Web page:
[REN #529] Alimony and Prenups Just Got More Costly

Picture of Mr and Mrs Sign for Real Estate News for Investors Podcast Episode #529

As taxpayers acquaint themselves with new tax rules, they are likely to find a few surprises. In addition to the new cap on SALT deductions, there are two other takeaways that could have an impact on real estate investors and anyone who’s married with a prenup.
 

Alimony Payment Deduction – Gone

Starting in 2019, alimony payments will no longer be deductible under new rules, and that could throw a monkey wrench into all the prenups that were based on payments that would be offset by tax deductions. According to Bloomberg, divorcees in the top bracket could pay “double in post-tax costs compared to what they had previously agreed to in their prenups.”

Attorney, Linda Ravdin, told Bloomberg, “We made a deal, and now Congress messed it up.” [1]

The situation puts many lawyers in an uncomfortable position. They may feel obligated to let their clients know about the new tax consideration, but are uncertain as to whether this would shake up a hornets nest among otherwise happily married couples. Some attorneys are avoiding a one-on-one delivery of the news, choosing to alert clients by emailing the information in a newsletter.

President Trump could be among those severely impacted by the deduction takeaway. He hasn’t disclosed the details of his prenuptial agreement with Melania, but he’s described the prenup as a “hard, painful, ugly tool” that has made his marriage stronger.

It’s apparently difficult to estimate the number of prenups that are out there, but a recent survey by the American Academy of Matrimonial Lawyers shows an increase in the number of millennials asking for prenups. 51% of the lawyers responding to the survey have noticed an increase among millennials, and 62% said they have seen more and more clients of all ages seeking prenups during the previous three years. The top three concerns that clients want covered in these marriage contracts are: protection of separate property, alimony payments, and division of property.

The AAML says the rise in prenups may be the result of millennials postponing marriage until they are more financially secure, and then doing something to protect what they’ve accomplished before they tie the knot. AAML president, Joslin Davis, said, “A prenuptial agreement often represents the most effective way to address these concerns and safeguard individual assets before exchanging vows.” But factored into the dollar signs of those agreements would be a tax deduction that offsets higher payment amounts. Many previously agreed arrangements are now, very likely, out of whack with any original intentions [2].

The deduction amounted to a dollar for dollar tax break for people in the top income-tax bracket. For spouses who agreed to pay their exes, let’s say, $10,000 a month, the lack of a deduction would effectively double that amount.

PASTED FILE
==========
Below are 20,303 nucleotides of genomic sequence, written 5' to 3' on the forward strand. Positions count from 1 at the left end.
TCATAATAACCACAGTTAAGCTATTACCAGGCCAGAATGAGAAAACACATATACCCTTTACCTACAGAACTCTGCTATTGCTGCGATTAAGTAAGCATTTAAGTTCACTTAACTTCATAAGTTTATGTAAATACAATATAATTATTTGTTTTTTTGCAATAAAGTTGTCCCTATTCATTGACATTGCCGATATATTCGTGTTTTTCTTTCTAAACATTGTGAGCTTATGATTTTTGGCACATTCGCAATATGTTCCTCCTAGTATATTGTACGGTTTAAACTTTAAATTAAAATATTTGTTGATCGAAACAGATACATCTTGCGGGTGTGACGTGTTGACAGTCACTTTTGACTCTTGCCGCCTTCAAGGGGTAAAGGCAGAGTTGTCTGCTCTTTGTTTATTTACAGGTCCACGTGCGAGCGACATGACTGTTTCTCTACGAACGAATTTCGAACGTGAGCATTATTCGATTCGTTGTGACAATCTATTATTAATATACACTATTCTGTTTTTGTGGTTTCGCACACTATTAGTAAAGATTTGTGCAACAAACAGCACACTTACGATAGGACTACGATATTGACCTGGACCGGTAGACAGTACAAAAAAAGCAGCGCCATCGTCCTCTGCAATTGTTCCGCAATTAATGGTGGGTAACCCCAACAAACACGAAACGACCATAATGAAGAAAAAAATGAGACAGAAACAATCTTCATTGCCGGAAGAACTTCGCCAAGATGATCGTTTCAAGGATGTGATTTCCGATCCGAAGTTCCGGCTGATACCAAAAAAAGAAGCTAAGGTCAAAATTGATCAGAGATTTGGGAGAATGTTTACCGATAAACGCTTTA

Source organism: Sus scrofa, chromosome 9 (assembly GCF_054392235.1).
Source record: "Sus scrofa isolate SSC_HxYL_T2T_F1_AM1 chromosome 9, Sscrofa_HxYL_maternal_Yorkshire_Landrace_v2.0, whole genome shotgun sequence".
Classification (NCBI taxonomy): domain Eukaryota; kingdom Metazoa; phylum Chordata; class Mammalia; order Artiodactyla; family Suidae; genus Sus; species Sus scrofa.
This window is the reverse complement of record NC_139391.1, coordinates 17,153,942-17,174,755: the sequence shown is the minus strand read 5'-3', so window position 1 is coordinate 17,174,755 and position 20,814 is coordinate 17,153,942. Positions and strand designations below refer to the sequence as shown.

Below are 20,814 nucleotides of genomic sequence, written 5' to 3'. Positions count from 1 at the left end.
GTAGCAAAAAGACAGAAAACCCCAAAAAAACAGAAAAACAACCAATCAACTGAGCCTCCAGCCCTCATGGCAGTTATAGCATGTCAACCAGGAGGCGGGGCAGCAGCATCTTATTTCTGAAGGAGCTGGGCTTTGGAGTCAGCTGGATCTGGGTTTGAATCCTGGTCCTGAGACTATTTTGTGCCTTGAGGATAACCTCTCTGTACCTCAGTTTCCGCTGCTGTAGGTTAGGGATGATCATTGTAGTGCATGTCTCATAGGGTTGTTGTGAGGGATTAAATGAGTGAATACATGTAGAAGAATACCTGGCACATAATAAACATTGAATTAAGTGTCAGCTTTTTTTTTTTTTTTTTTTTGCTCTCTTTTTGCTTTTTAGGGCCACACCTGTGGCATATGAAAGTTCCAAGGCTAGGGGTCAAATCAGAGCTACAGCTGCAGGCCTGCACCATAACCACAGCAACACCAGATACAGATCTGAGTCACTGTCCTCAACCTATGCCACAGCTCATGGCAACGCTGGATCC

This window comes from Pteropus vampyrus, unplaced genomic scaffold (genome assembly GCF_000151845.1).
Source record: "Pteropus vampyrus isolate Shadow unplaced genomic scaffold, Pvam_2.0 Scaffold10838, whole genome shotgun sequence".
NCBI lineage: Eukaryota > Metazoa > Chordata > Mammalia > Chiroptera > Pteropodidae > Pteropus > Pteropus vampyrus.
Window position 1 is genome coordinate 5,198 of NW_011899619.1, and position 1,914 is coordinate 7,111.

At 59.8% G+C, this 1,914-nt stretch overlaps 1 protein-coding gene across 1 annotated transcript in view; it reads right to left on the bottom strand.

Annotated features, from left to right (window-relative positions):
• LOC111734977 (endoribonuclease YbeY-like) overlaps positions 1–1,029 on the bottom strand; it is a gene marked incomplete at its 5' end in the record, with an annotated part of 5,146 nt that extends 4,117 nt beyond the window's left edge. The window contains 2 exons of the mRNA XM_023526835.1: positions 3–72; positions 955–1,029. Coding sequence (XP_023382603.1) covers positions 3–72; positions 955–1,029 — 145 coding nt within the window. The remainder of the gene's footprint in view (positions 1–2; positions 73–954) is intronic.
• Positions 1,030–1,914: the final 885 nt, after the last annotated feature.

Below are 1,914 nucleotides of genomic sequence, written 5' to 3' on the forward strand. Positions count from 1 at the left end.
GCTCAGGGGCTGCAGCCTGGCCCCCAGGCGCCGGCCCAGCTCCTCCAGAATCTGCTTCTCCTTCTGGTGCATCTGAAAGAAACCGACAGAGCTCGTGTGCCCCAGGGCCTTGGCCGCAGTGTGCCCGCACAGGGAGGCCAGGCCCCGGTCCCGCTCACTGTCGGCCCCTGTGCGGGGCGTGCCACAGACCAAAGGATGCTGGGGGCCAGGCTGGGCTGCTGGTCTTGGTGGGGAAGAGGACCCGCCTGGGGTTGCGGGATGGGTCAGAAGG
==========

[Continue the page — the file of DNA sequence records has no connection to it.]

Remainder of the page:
So why did lawmakers eliminate that tax break?

They apparently wanted to get rid of what they were calling a “divorce subsidy.” It won’t apply to divorces and separation agreements that are finalized before the end of this year, but starting next year, alimony payments won’t be deductible.

The new tax law also benefits the recipients. They previously owed income tax on the money they received but will now get that money tax free. And it’s that savings that will likely get renegotiated as smaller alimony payments in future prenup calculations. Attorneys say that recipients may get the short end of the stick, however, because they are usually in a lower tax bracket than the spouses who are paying them.

Whatever comes of this, divorce attorneys say, it will probably make the process more “acrimonious.” The deductibility of spousal support made the alimony pill much easier to swallow.
 

Investment Advice Deduction – Gone

Here’s another loss for real estate investors. You can no longer deduct your investment-advisory fees. They were previously deductible as “miscellaneous” expenses on Schedule A. But, starting this year, nada. This will hurt millions of investors, many of whom pay a fee based on a percentage of their assets.

The impact will depend on individual circumstances. Previously, those expenses plus various others had to exceed a filer’s income by 2% to be deductible. They were also disallowed if the taxpayer owed alternative minimum tax, so some high-income earners didn’t benefit from the write-off in the first place. But, as the Wall Street Journal reports, “many investors will feel the loss.”

The Journal offers some tips. Investors should know what they are paying for advice. That may sound like a no-brainer but a recent survey mentioned by the Wall Street Journal shows that 40% of investors don’t know what they are paying.

You can find that information in past 1099 tax forms for investment accounts that provide dollar amounts for capital gains and dividends. The IRS doesn’t require it, but advisory fees are often listed in this location. You may also find them in your statements.

Also, be aware of what you were previously allowed to deduct so you have a realistic comparison of your situation before and after the new tax changes. If you were not allowed to deduct this amount before, there’s not much to worry about now.

If you were allowed to deduct those fees before, then do some calculations to see how much you are losing. You may be able to renegotiate your fees.

The tax changes have been good to real estate investors for many other reasons. The loss of this deduction could just be a minor annoyance.

Links:

[1] Bloomberg Article

[2] AAML Prenup Survey

[3] Tips on Investment Advisory Fees: Wall Street Journal

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